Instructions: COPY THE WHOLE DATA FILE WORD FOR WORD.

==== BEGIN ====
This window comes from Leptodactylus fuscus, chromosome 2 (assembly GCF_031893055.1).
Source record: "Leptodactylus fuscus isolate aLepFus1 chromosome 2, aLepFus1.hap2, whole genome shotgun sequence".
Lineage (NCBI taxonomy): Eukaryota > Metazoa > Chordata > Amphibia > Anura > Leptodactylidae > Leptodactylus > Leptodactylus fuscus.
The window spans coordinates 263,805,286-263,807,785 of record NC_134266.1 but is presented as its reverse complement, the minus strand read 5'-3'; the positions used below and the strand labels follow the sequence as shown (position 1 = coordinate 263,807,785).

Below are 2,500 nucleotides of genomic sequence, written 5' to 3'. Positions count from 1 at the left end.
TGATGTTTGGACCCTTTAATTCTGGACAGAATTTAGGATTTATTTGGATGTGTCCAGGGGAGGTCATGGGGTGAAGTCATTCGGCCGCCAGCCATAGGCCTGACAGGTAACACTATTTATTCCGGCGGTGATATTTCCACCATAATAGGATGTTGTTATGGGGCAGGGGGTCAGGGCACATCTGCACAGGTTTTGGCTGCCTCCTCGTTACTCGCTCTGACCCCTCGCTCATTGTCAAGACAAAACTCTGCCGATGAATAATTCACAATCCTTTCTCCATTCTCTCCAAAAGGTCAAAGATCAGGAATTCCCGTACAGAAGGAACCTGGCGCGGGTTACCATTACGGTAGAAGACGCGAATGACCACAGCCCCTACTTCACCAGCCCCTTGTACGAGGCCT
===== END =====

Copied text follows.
This window comes from Leptodactylus fuscus, chromosome 2 (assembly GCF_031893055.1).
Source record: "Leptodactylus fuscus isolate aLepFus1 chromosome 2, aLepFus1.hap2, whole genome shotgun sequence".
Lineage (NCBI taxonomy): Eukaryota > Metazoa > Chordata > Amphibia > Anura > Leptodactylidae > Leptodactylus > Leptodactylus fuscus.
The window spans coordinates 263,805,286-263,807,785 of record NC_134266.1 but is presented as its reverse complement, the minus strand read 5'-3'; the positions used below and the strand labels follow the sequence as shown (position 1 = coordinate 263,807,785).

Below are 2,500 nucleotides of genomic sequence, written 5' to 3'. Positions count from 1 at the left end.
TGATGTTTGGACCCTTTAATTCTGGACAGAATTTAGGATTTATTTGGATGTGTCCAGGGGAGGTCATGGGGTGAAGTCATTCGGCCGCCAGCCATAGGCCTGACAGGTAACACTATTTATTCCGGCGGTGATATTTCCACCATAATAGGATGTTGTTATGGGGCAGGGGGTCAGGGCACATCTGCACAGGTTTTGGCTGCCTCCTCGTTACTCGCTCTGACCCCTCGCTCATTGTCAAGACAAAACTCTGCCGATGAATAATTCACAATCCTTTCTCCATTCTCTCCAAAAGGTCAAAGATCAGGAATTCCCGTACAGAAGGAACCTGGCGCGGGTTACCATTACGGTAGAAGACGCGAATGACCACAGCCCCTACTTCACCAGCCCCTTGTACGAGGCCT